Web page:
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BLF A6 XPL 1600 Lumens LED Flashlight - $18.95

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https://www.banggood.com/BLF-A6-X...rehouse=CN

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#2
Got a couple of these I use as bike lights. Tore apart a few old laptop batteries (EASY) and I have a large supply of decent-capacity 18650s.
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#3
Quote from zbuffered
:
Got a couple of these I use as bike lights. Tore apart a few old laptop batteries (EASY) and I have a large supply of decent-capacity 18650s.
Nice. I've seen alot of posters mention harvesting cells from laptop batteries.May have to give it a shot. For now, I ordered some from Amz.
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#4
Nice! These are FANTASTIC lights. I'd consider myself somewhat of a flashlight geek - I have a few of these and similar variants, and I'd say this is my "desert island" light. (If I had to pick just one...) This one is relatively compact (not EDC size, IMO, but easily pocketable) and has a great balance of throw (distance) and flood (wide angle light) for general use. Highly recommended. This price is solid, but not spectacular - it's pretty easy to get it for $20ish most of the time if you look around for coupons.

Quote from zbuffered
:
Got a couple of these I use as bike lights. Tore apart a few old laptop batteries (EASY) and I have a large supply of decent-capacity 18650s.
Just a quick note that taking apart laptop battery packs might be easy, but it is potentially dangerous! A sloppy slip of a screwdriver could potentially damage the batteries or even hurt you if you short out the cells. And the individual cells in a laptop battery pack would usually be unprotected - OK if you know what you're doing, but again, potentially dangerous if you're not careful.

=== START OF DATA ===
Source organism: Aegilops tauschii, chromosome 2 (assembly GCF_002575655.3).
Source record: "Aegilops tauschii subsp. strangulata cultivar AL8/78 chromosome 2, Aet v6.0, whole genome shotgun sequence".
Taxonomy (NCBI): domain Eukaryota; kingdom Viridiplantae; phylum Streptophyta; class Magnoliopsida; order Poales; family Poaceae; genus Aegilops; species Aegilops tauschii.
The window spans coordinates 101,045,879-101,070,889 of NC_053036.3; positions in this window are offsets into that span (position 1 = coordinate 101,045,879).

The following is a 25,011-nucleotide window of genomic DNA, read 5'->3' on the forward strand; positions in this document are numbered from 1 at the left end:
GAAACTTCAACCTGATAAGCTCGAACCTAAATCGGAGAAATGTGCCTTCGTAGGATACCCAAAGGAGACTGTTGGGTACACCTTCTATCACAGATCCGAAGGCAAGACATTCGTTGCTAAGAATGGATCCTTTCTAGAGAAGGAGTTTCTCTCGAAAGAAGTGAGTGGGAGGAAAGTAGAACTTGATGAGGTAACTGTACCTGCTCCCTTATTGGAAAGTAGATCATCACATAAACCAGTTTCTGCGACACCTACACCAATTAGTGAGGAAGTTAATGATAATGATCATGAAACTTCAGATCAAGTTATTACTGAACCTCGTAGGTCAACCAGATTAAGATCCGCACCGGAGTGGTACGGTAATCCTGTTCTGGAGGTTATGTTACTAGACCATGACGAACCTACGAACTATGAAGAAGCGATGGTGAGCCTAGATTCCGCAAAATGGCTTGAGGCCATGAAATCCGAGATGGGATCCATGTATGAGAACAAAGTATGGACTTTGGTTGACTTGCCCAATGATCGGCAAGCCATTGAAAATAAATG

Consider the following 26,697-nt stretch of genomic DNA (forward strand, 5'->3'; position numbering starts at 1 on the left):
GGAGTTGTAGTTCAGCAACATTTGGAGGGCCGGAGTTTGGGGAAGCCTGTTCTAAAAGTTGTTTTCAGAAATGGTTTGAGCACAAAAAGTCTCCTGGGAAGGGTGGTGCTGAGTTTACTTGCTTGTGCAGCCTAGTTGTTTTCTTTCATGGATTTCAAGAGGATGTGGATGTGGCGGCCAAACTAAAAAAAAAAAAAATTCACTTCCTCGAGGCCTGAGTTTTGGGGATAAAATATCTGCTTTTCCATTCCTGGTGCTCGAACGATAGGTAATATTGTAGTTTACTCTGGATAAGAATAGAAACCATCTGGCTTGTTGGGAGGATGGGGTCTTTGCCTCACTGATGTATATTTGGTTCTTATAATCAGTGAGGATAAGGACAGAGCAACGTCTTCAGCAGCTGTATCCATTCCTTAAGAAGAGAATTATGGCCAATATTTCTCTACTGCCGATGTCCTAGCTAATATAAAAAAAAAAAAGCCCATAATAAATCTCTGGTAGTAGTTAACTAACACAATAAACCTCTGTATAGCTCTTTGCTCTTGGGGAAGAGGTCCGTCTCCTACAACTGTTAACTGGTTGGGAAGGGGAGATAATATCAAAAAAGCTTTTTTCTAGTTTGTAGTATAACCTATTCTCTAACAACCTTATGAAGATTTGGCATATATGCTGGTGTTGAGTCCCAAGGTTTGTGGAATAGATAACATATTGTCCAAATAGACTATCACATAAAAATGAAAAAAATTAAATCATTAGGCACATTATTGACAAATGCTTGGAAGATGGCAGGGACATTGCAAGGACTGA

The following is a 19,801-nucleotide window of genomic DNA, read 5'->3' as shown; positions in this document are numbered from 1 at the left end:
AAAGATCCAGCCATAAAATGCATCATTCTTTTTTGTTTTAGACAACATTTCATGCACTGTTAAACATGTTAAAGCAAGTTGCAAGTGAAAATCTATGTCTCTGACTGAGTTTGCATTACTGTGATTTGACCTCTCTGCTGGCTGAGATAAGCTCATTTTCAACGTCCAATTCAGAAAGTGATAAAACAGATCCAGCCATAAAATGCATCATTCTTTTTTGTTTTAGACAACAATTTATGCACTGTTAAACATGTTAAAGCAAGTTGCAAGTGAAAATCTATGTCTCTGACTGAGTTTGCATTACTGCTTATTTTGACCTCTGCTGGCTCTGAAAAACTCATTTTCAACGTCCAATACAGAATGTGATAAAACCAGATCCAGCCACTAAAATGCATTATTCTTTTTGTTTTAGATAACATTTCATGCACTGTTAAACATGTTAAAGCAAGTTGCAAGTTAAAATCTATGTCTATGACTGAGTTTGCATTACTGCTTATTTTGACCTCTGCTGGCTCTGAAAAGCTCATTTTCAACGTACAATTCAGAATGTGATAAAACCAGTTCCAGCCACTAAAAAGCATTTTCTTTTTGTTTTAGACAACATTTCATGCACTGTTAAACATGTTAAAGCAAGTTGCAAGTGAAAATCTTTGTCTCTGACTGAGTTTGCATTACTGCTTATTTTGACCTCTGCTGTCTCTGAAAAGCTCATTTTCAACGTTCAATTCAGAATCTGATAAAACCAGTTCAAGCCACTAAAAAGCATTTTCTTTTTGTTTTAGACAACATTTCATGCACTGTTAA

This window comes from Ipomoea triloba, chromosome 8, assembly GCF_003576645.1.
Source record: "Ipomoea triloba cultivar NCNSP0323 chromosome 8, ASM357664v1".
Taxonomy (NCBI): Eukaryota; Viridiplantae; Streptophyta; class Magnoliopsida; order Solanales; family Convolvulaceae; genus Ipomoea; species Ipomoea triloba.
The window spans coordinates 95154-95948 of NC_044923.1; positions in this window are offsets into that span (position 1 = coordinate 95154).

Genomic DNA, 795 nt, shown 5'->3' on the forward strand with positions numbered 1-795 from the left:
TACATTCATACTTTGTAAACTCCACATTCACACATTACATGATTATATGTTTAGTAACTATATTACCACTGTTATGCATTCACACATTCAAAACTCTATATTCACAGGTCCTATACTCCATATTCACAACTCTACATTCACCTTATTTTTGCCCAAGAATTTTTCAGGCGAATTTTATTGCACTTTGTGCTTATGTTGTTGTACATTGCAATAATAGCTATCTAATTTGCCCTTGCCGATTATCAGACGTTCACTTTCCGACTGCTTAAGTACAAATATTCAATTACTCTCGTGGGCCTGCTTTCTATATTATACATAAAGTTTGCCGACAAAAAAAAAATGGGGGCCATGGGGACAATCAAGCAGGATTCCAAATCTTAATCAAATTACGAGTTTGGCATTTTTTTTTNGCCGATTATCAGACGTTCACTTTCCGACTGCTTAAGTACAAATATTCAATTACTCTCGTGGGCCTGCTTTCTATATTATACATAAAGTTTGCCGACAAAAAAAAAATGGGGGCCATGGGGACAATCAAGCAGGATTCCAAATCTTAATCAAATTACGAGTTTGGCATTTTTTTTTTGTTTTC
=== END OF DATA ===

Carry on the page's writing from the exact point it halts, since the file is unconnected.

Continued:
If you're not completely confident in Li-Ion battery usage and safety, spend the extra few bucks and buy a reliable battery with a protection circuit ("protected" batteries have a chip to prevent over- or under-charging, both of which could damage the battery or potentially cause a fire). Here's one example [banggood.com] of an inexpensive but reliable cell, if you're ordering from BG anyway.
A super-cheap or damaged charger is also risky - be sure to get a reliable one with good reviews! This [banggood.com] is a very simple one that seems to be pretty respected on forums.
HTH!
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#5
Quote from anewhouse
:
A super-cheap or damaged charger is also risky - be sure to get a reliable one with good reviews!
I agree that unprotected, used 18650s can be dangerous, but a single-cell flashlight is the safest use for them. I have a XTAR VC4 charger which had good reviews and has given me good results. Charging the battery is probably the most dangerous part (unless you accidentally short it, as you mentioned). One thing I like about my charger is it has an LCD display that'll tell you how many mAh capacity (assuming you run the battery down beforehand) it put into the battery, allowing me to sharpie these laptop batteries with their capacity. Often in laptop batteries I've found one or -maybe- two batteries with significantly lower capacity and the others hit the rated capacity.

My advice is to stay away from any XXXfire branded batteries, and look for cells from the big 18650 manufacturers. Panasonic ncr18650b protected cells are my favorite, but Samsung and Panasonic cells in general should be pretty solid.

Banggood recommends Samsung INR18650-30Q 3000mah which appear to be unprotected cells. If the BLF A6 has low-current protection built in, then this makes good sense as unprotected cells can better handle high current draw.

According to this Reddit thread [reddit.com], the forward voltage of the LED is 2.8v, meaning very little if any current will flow if the battery drops below this level. The spec sheet for the INR18650-30Q shows the end voltage at 2.5v so that means you should be safe to leave the light on and walk away.

Wave
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Last edited by zbuffered December 19, 2017 at 11:32 AM. Reason: fix quote brackets
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#6
Quote from zbuffered
: